And people who have depression or are taking medications for it, if they also drink, they can have significant side effects which can sometimes be confused for Parkinson's disease or Parkinsonism. But those are different things, though, still.

BURNETT: All right. Sanjay, thank you very much.

GUPTA: You got it, Erin.

BURNETT: And OUTFRONT next, we're going to go back to St. Louis. Hundreds are gathering tonight. And we're going to show you some live pictures here. Our reporters are there at all the different places of the protest, including the now burnt-out store where Michael Brown lost his life.

We'll be right back.


BURNETT: And our breaking news: hundreds of protesters gathering tonight in and around St. Louis, after an unarmed black teenager was shot and killed by police this past Saturday. There are also protests around the country, from Los Angeles to New York tonight.

Ed Lavandera is OUTFRONT live in St. Louis.

And, Ed, I know that Michael Brown, the teenager who lost his life on Saturday night at the hands of a police officer in Ferguson, right there in St. Louis, his mother may appear where you are. What is happening there?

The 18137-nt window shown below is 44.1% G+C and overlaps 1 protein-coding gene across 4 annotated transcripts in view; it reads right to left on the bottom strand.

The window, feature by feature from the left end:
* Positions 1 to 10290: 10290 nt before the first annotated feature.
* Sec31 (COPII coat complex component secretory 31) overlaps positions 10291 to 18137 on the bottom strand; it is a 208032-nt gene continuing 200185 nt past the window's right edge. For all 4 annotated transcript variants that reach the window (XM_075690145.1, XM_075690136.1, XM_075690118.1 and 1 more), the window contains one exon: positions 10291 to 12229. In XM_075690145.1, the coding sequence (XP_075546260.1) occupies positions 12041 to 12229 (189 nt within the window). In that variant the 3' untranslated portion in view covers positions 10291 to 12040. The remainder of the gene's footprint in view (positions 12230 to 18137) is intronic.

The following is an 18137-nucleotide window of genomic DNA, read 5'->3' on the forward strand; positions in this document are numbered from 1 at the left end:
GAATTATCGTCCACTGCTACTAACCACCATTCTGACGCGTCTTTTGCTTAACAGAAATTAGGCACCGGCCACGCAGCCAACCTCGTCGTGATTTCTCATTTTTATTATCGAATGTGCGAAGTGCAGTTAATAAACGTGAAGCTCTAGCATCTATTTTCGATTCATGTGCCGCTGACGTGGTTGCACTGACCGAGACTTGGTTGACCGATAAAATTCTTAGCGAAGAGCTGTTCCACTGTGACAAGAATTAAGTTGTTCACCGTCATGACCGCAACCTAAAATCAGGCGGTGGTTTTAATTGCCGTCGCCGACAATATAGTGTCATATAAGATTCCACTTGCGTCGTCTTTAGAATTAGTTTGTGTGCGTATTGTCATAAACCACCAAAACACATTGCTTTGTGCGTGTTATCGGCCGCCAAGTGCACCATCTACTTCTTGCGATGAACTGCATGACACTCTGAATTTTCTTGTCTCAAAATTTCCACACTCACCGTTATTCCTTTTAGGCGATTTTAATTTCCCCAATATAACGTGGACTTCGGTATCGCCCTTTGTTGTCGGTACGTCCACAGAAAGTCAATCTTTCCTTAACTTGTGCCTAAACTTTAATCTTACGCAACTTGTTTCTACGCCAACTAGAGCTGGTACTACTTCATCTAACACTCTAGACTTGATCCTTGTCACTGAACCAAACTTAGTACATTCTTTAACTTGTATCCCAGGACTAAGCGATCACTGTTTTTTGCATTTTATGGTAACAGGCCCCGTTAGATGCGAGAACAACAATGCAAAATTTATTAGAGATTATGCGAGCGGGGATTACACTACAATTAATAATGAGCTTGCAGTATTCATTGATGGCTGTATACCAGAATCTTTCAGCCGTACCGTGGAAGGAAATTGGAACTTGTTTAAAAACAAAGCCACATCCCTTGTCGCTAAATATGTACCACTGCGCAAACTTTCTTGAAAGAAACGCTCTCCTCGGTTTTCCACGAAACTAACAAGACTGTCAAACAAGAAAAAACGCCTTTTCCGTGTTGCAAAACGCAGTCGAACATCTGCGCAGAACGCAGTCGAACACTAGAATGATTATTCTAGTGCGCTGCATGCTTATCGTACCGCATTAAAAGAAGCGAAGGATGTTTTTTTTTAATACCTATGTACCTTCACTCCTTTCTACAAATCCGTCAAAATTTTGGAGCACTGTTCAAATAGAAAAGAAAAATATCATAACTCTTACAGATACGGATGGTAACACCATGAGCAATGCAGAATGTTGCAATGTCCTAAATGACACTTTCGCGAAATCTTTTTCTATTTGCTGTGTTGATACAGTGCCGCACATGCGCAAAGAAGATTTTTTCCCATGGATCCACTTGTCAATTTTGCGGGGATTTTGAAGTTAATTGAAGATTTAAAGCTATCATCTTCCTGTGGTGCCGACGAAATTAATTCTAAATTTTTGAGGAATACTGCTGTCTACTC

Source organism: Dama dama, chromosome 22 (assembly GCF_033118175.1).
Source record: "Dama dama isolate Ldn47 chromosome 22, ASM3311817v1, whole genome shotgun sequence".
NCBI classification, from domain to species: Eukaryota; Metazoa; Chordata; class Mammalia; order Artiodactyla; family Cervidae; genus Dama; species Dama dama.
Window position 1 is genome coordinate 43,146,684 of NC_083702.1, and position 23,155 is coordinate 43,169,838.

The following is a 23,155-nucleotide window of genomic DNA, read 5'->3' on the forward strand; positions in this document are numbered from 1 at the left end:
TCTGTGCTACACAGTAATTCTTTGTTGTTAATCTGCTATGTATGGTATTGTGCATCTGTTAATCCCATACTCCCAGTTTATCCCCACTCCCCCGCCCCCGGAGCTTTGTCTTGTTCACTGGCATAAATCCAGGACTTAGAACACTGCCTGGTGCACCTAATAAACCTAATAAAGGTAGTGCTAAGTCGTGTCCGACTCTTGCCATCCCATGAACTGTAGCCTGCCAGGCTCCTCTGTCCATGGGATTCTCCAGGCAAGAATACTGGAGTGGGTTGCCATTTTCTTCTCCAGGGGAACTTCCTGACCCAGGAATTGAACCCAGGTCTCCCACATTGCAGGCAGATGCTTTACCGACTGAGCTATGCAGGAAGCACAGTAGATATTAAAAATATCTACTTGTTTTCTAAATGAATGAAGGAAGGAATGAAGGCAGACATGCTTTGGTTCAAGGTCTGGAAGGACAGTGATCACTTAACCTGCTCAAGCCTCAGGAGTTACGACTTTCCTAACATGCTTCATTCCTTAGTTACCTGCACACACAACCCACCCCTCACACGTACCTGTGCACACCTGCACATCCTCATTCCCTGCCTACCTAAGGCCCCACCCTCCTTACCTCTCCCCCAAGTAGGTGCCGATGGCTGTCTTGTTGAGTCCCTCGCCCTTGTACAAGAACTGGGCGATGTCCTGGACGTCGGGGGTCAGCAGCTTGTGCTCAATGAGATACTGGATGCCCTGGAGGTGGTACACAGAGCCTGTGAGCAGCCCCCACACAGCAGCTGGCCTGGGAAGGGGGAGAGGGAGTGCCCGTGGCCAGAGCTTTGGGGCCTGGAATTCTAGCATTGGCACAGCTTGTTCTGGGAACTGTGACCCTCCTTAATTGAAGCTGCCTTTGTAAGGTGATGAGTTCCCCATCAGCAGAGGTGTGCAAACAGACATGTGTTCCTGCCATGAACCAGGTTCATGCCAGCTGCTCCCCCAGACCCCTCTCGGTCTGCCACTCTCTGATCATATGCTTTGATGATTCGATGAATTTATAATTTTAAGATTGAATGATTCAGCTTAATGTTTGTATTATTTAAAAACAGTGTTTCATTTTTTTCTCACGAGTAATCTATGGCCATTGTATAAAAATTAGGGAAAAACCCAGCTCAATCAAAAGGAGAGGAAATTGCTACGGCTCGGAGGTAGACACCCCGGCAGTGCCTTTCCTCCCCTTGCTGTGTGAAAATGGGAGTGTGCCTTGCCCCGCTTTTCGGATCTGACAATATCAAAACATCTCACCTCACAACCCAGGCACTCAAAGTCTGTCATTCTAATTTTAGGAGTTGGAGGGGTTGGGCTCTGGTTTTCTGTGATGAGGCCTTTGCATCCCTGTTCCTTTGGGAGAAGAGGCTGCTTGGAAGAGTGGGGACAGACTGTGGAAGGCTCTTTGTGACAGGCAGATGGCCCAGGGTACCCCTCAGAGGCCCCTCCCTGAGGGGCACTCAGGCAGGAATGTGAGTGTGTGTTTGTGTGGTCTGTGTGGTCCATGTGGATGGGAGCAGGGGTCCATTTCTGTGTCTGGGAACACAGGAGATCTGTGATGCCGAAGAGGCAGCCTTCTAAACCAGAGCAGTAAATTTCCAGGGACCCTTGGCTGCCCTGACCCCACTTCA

LAVANDERA: Well, we had been told to expect an appearance by Michael Brown's mother but it doesn't look like she's going to make it in time from what we can tell. The gathering here in the shadow of the arch of St. Louis we thought was winding down, and now, a kind of an impromptu speaker have continued on the rally here, as you look in, about 1,000 people and what really stands out, Erin, is a very diverse crowd gathering here in downtown St. Louis tonight and listening to the speakers and what we've seen several times is a chant that we've heard repeatedly over the last few days, "hands up, don't shoot" in the entire crowd raises their hands and obviously, that in reference to what the eyewitnesses say Michael Brown had done when he was shot there in the neighborhood in Ferguson, that his hands were up as we were looking at the police officer in Ferguson.